Thursday, 29 December 2016

Visiting four favourite buildings in Dublin
by Sir Thomas Newenham Deane (3)

No 46-47 Dame Street was designed by Sir Thomas Newenham Deane in 1869-1871 for the Crown Life Assurance Co (Photograph: Patrick Comerford, 2016)

Patrick Comerford

During this week, I am visiting some of my favourite buildings in Dublin designed by the architect Sir Thomas Newenham Deane (1828-1899), who worked in a Dublin-based partnership with Benjamin Woodward (1816-1861).

In October 1853, Woodward and Deane set up an office at No 3 Upper Merrion Street, Dublin. They developed a Gothic style based on the naturalistic principles laid down by John Ruskin, and their practice also played an important role in the Gothic revival in England. Their two most important buildings are the Museum in Trinity College Dublin (1854-1857) and the Oxford Museum (1854-1860).

When Deane died in 1899, his practice was continued by his son, Thomas Manly Deane.

Deane’s best known works in Dublin include the National Library and the National Museum in Kildare Street, bookending Leinster House. However, this week I am looking at four of his buildings that are among my favourite works of architecture in Dublin:

1, The Museum Building in Trinity College, Dublin;

2, No 46-47 Dame Street, which was built in 1869-1871 for the Crown Life Assurance Co;

3, The Allied Irish Bank, formerly the Munster and Leinster Bank, at 7-10 Dame Street Dublin;

4, the former Kildare Street Club on Kildare Street.

Join me this week as I visit the four buildings I have selected, all within walking distance of each other.

No 46-47 Dame Street, Dublin (Crown Life Assurance Co):

Sir Thomas Newenham Deane designed No 46-47 Dame Street in the Lombardo-Romanesque style (Photograph: Patrick Comerford, 2016)

On the corner of Fownes Street and Dame Street, No 46-47 Dame Street was built in 1869-1871 for the Crown Life Assurance Co. The building was designed by Sir Thomas Newenham Deane in 1868 and was modelled on the London head office of Crown Life, which was designed in 1858 by his former partner, Benjamin Woodward.

This part of Dame Street is along a busy traffic route and on the edges of the Temple Bar area. For tourists it is a pedestrian thoroughfare, linking Christ Church Cathedral with the Bank of Ireland Trinity College Dublin or leading into the Temple Bar area.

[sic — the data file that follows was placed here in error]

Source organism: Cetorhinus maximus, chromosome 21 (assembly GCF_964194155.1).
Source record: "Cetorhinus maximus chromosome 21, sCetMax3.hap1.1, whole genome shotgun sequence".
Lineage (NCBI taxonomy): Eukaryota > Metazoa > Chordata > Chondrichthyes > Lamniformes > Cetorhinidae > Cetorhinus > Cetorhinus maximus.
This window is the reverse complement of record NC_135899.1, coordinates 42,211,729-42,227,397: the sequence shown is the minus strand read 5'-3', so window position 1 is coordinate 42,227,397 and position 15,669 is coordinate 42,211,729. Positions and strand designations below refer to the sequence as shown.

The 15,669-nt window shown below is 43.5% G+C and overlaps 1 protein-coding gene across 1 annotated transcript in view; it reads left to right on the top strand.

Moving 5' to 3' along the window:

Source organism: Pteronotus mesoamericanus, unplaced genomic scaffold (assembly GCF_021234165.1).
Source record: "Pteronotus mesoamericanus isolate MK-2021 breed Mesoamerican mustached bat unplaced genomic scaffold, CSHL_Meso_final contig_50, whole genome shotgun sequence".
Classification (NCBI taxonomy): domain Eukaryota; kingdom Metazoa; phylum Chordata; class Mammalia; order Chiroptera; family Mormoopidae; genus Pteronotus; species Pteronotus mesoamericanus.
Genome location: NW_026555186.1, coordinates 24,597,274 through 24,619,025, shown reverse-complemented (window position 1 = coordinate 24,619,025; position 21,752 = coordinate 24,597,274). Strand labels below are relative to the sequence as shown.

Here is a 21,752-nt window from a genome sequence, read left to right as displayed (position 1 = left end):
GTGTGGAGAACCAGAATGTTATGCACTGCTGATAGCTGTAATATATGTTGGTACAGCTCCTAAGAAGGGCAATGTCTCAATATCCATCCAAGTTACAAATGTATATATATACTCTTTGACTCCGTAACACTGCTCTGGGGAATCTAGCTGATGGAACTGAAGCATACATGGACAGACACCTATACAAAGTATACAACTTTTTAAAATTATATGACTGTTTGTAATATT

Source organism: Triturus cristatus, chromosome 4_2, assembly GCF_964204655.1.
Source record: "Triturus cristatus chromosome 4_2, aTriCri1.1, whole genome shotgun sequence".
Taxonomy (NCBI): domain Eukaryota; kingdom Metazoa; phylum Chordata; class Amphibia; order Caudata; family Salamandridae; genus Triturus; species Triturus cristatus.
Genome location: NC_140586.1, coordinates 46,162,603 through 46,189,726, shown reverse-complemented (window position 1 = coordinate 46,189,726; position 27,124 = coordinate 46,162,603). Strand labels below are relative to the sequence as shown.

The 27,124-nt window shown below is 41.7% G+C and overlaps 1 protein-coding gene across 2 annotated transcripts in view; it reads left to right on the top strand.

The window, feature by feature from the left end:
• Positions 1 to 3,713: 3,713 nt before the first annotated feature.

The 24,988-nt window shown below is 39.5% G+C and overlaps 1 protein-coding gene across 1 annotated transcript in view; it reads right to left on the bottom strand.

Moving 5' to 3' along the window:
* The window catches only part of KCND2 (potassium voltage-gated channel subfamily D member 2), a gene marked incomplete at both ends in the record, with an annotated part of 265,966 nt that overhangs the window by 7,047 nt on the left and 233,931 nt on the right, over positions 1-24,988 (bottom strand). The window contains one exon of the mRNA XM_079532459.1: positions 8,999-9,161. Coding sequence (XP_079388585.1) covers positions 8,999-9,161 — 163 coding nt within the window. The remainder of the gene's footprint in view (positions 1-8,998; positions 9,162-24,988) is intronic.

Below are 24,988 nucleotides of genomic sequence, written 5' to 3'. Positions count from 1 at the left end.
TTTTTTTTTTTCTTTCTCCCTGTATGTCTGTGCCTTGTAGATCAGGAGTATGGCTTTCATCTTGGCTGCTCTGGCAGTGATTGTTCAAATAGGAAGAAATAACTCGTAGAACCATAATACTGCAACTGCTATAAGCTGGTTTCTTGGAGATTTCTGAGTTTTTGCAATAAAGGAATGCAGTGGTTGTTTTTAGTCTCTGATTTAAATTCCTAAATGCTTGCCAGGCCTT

These factors mean it is generally difficult to catch a view that offers opportunities to appreciate the Dame Street façade of this building. It is often easier to appreciate the building around the corner, beside the ‘Foggy Dew’ pub, where the Fownes Street façade faces the Central Bank Plaza.

Venetian-style arched windows and balconies on the Dame Street side of the building (Photograph: Patrick Comerford)

Like the Museum Building in Trinity College Dublin, Deane designed this building was built in Portland stone in the style of a Lombardo-Romanesque palazzo, drawing on the principals set out a decade earlier by John Ruskin in The Stones of Venice.

The builder was Gilbert Cockburn was the builder, who also built the Museum Building in TCD, and the total cost was £4,000.

On the Dame Street façade, there are Venetian-style arched windows and balconies. On the ground floor, we can see stilted segment-headed openings to the former public offices on the ground floor. The main entrance originally stood at the east end of this façade, on the viewer’s right.

The romantic features on the Fownes Street façade include stepped, round-headed windows (Photograph: Patrick Comerford, 2016)

The romantic features on pretty side elevation on the east or Fownes Street façade include five Ruskin-influenced stepped, round-headed windows, three grouped together in an ascending arcade, on the staircase.

Slender colonnettes frame the angle of the building, and deep bracketed cornices create strong horizontals at the piano nobile and eaves levels.

The Portland stone used by Deane is offset by a granite plinth, a frieze, still and impost courses of red sandstone, polished pink granite colonnettes to the windows, and capitals of grey and white limestone.

This building was rebuilt by James Franklin Fuller in 1917, and the builders for this renovation were Farmer Brothers of Nottingham Street, Dublin.

Venetian-style balconies on the Dame Street side of the building (Photograph: Patrick Comerford, 2016)

I first got to appreciate the exterior of this building and to know the interior when I was training as a Chartered Surveyor, because at the time the building housed the Dublin Corporation Planning Office.

This was an ironic use of the building in the late 1960s and early 1970s, for the planners almost allowed it to be lost to Dublin. It was saved from demolition because Skidmore Owings Merrill, in the masterplan for the area they submitted to CIE in the 1970s, identified it as one of two buildings worth saving in the Temple Bar area.

Since then, this building has been renovated, the interior has been greatly remodelled, and this is now part of a larger hotel.

The Crown Life Building was almost lost to Dublin due to planners’ decisions in the 1970s (Photograph: Patrick Comerford, 2016)

Tomorrow: The Allied Irish Bank, 7-10 Dame Street Dublin.

No comments: